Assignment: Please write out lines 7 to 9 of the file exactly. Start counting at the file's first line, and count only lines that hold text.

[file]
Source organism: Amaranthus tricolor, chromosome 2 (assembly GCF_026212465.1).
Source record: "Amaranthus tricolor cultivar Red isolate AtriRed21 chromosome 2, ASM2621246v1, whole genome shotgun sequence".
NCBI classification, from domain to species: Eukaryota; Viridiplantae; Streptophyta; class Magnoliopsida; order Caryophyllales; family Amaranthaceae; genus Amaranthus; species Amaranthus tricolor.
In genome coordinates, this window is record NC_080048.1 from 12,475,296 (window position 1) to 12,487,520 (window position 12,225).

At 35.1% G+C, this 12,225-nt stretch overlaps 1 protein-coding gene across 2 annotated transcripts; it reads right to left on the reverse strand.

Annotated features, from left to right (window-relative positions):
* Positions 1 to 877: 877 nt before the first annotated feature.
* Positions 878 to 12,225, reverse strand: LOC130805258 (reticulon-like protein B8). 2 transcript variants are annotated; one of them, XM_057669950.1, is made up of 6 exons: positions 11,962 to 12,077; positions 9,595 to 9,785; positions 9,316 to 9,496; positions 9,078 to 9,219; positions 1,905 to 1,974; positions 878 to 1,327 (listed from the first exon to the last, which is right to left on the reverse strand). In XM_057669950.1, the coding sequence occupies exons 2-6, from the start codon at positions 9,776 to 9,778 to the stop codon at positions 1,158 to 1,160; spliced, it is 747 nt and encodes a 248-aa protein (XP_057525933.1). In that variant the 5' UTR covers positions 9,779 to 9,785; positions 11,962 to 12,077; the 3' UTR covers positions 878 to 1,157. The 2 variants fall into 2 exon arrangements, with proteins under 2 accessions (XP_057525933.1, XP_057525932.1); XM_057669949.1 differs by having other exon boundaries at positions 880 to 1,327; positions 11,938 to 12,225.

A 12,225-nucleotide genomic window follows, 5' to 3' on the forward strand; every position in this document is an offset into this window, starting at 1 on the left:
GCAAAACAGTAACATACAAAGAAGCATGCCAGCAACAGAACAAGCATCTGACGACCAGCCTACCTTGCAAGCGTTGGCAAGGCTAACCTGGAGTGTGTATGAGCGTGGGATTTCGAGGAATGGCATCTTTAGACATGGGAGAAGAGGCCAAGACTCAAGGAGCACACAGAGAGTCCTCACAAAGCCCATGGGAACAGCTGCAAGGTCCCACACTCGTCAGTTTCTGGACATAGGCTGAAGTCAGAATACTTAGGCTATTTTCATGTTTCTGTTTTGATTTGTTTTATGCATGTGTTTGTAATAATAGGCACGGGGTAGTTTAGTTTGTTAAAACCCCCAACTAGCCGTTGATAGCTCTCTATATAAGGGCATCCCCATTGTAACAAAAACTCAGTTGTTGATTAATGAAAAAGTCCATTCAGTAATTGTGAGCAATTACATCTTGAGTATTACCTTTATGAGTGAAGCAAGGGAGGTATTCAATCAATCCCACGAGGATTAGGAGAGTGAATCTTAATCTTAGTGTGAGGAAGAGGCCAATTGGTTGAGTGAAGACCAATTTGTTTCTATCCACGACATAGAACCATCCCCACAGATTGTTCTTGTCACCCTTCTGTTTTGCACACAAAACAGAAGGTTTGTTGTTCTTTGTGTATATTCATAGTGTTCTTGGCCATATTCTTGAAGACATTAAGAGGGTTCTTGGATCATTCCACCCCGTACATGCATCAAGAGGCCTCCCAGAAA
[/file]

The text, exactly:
* Positions 1 to 877: 877 nt before the first annotated feature.
* Positions 878 to 12,225, reverse strand: LOC130805258 (reticulon-like protein B8). 2 transcript variants are annotated; one of them, XM_057669950.1, is made up of 6 exons: positions 11,962 to 12,077; positions 9,595 to 9,785; positions 9,316 to 9,496; positions 9,078 to 9,219; positions 1,905 to 1,974; positions 878 to 1,327 (listed from the first exon to the last, which is right to left on the reverse strand). In XM_057669950.1, the coding sequence occupies exons 2-6, from the start codon at positions 9,776 to 9,778 to the stop codon at positions 1,158 to 1,160; spliced, it is 747 nt and encodes a 248-aa protein (XP_057525933.1). In that variant the 5' UTR covers positions 9,779 to 9,785; positions 11,962 to 12,077; the 3' UTR covers positions 878 to 1,157. The 2 variants fall into 2 exon arrangements, with proteins under 2 accessions (XP_057525933.1, XP_057525932.1); XM_057669949.1 differs by having other exon boundaries at positions 880 to 1,327; positions 11,938 to 12,225.

A 12,225-nucleotide genomic window follows, 5' to 3' on the forward strand; every position in this document is an offset into this window, starting at 1 on the left: